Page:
When Richard, the manager of a state park near here,
called the other morning he did something quite
unique. He gave up a lake.
No one gives up a lake nowadays. Too much pressure.
Too many "meat" hunters. Too much trash left along the
banks and accesses. Too much too much.
Richard didn't just give up a lake.
He gave up his personal hideaway, and that is even
more impressive and humbling.
Richard had called to see if I would agree once again
to do a presentation on warmwater fly fishing at his
interpretive center in June. It was during this
conversation that I told him of discovering a walk-in
lake close by his state park, and how it reminded me
of a lake I fished years ago in Sweden - hidden in
trees, quiet and remote, yet no more than a few
hundred meters from a highway. Finding a lake like
this in modern day Minnesota is practically
"If you like this lake," he said, "then you should
look for the portage from there into Pearl. The
portage is the only way to get into Pearl," he said.
"It's really wild back there. It would be your type of
fishing, with your canoe and flyrod. It's where I go
to get away. Not many people know about it. Even if
He let the sentence die. People are generally lazy,
and if they can't use a power boat they likely won't
bother with the effort.
Richard introduced himself a few years ago just
moments after I had won a fight with a chunky little
largemouth bass at a stream inlet adjacent to the
state park. The park is on the northeast shore of the
lake. He had pulled to a stop on the quiet blacktop in
his DNR pickup to watch, and I figured I would need to
find my fishing license.
He simply sat and watched as the fight played out in
the roiling waters. He had strolled down for a closer
look as I worked the hook loose to release the bass.
"You do much fly fishing around here?"
"Pretty much all I do."
"I guess I thought it was something you mainly did
"Oh, I'm not alone," I said, rising up from my
crouched position. "In the spring several of us come
here to fly fish these flats for crappies and
bluegill. Some in float tubes, some in kayaks, and
myself, I fish mainly from my cedar strip canoe."
He then asked if I'd give a presentation on fly
fishing at the state park. It was late in the year, so
we agreed to "negotiate" later.
I'm easy. He agreed to set up weekend reservations at
an adjacent state park which is much smaller and has
no electrical sites in return for the presentation.
While his park is a glacial moraine now covered with a
dense growth of hardwoods, his camping area resembles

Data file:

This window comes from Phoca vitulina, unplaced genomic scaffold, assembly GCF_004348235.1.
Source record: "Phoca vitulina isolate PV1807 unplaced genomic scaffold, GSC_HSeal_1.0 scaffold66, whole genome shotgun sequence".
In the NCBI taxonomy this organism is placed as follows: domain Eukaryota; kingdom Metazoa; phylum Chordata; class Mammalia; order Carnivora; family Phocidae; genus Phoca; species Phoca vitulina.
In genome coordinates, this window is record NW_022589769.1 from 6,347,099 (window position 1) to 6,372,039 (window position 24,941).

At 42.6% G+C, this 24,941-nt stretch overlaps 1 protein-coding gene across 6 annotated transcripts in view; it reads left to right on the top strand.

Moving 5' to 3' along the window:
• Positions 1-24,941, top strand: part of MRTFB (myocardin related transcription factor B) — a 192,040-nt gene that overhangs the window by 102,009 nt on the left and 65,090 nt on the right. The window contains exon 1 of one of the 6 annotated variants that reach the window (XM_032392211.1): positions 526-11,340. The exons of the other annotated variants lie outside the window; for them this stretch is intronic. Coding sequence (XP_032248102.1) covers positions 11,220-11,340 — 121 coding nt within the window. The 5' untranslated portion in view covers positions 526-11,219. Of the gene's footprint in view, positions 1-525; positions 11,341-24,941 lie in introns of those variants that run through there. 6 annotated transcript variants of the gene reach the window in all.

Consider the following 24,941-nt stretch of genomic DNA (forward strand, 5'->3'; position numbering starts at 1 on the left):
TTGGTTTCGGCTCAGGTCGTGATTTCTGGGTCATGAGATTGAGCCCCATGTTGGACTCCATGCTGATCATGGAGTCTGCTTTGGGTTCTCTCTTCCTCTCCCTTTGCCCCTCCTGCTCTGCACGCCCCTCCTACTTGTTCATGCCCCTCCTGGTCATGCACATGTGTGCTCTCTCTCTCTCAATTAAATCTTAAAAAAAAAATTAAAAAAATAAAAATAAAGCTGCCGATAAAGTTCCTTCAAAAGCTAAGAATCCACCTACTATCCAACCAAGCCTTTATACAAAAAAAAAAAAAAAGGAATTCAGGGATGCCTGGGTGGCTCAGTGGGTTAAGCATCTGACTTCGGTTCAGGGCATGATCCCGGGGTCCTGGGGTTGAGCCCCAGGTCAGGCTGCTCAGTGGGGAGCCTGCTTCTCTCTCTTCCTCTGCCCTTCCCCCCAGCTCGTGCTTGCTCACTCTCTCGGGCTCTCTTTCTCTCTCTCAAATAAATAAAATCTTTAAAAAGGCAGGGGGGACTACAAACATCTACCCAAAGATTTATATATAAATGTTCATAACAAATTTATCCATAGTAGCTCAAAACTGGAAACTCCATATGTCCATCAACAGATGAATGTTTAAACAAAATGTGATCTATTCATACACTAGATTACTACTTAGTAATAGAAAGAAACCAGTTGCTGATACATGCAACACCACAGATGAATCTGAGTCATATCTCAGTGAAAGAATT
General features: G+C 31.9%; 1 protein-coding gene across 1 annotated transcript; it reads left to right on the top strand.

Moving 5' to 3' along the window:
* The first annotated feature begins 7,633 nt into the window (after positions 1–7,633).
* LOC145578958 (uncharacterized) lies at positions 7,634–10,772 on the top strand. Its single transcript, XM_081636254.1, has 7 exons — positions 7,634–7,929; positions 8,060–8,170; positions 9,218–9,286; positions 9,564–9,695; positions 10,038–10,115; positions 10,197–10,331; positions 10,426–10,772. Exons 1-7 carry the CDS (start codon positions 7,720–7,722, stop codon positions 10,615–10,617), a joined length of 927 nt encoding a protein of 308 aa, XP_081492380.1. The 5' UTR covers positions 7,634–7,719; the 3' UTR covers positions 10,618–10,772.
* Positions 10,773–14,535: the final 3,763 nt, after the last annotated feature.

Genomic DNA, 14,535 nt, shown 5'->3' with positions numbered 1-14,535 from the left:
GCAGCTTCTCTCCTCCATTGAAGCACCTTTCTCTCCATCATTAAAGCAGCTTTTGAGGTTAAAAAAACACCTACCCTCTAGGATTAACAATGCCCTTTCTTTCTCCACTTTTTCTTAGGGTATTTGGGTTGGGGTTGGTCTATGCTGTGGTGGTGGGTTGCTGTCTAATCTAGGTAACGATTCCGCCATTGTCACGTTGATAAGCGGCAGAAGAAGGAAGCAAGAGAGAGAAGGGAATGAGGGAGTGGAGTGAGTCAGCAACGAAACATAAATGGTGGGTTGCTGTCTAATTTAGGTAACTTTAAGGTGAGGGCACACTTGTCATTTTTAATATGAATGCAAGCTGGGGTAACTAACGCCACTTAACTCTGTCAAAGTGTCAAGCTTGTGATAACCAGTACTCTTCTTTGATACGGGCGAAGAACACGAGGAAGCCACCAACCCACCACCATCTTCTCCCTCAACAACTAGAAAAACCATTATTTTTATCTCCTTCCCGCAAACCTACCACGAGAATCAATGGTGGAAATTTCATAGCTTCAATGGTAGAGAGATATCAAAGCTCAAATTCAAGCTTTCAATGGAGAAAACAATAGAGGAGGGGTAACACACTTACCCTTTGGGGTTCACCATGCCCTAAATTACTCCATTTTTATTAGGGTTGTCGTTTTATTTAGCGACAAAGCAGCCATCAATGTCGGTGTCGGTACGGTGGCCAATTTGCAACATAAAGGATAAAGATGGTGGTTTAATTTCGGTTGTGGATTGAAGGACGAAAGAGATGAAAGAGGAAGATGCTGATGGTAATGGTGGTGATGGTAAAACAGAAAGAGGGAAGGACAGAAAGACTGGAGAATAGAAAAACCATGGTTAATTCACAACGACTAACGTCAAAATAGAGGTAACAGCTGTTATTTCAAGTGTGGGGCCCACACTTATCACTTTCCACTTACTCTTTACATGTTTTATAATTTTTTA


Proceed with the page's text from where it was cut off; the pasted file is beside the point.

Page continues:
a Walmart parking lot. I prefer the other park for
So last July 2 I packed in my displays of flies for
specific warmwater species, a flyrod and vise.
Richard didn't expect a large crowd, and I came with
no expectations. Surprisingly the little room in the
Interpretive Center was packed. Most were school-aged
children, along with a few parents. A couple of
retirees were on hand as well.
After warming them up with a few fishing tales, I
picked out a likely victim to help me choose a color
for tying a quick Gill Buster (I gave her the fly for
her efforts) before going through my fish and fly
Everyone was invited outside for a casting
demonstration, after which they were given an
opportunity to try their hand at casting.
With Richard observing off to one side, the
soon-to-be teenage boys made fools of themselves
overpowering the rod.
One of the retirees took the six-weight in hand as if
he were greeting a long-lost friend. "Haven't done
this since right after the War," he said. "Fifty years
I'm guessing." After a few false casts he was in the
swing, and walked off with a large smile and promising
a trip to Cabelas.
While all the kids seemed anxious to try, one little
girl - probably about five or six, arms about as big
around as my rod, and with a baseball cap hanging long
over her ears and held in place with her ponytail -
stood off to the side.
After all the other kids were done, I urged her to
try. She sighed. Then, with a steely and determined
look on her face she took the rod and did a lazy and
loose backcast before laying out an almost perfect 20
feet of line. No, it wasn't a tight loop, and it
probably wasn't perfect, but wow! I looked over at
Richard. He was smiling from ear to ear.
She then repeated it, incredibly lifting the line,
using her wrist and forearm to bring the line up, load
the rod, then unleased the line gently across the
"We have a natural," I said, giving her a true
Richard then stepped in to thank everyone for coming.
As the crowd dispersed into the woods and up the hill,
he asked to give it a try. "I doubt if I'll do as well
as that little girl, but this is something I've always
wanted to try."
Richard was a tangled mess, and after several
attempts and some arm guidance, he was able to put out
a decent amount of line.
As he handed me the rod, Richard said the session had
gone well and added that he hadn't expected the
hands-on with everyone in the crowd. "That was a nice
So when he called the other morning to see if we
could do it again this summer, I was thrilled.
That's when I told him of discovering the hidden
jewel of a lake, the one that reminded me of Sweden.
It was then he gave up his lake.
"I wonder if that little girl will be there again?" I
"That was pretty special," he said.
So was giving up his personal hideaway. ~ John White (white43)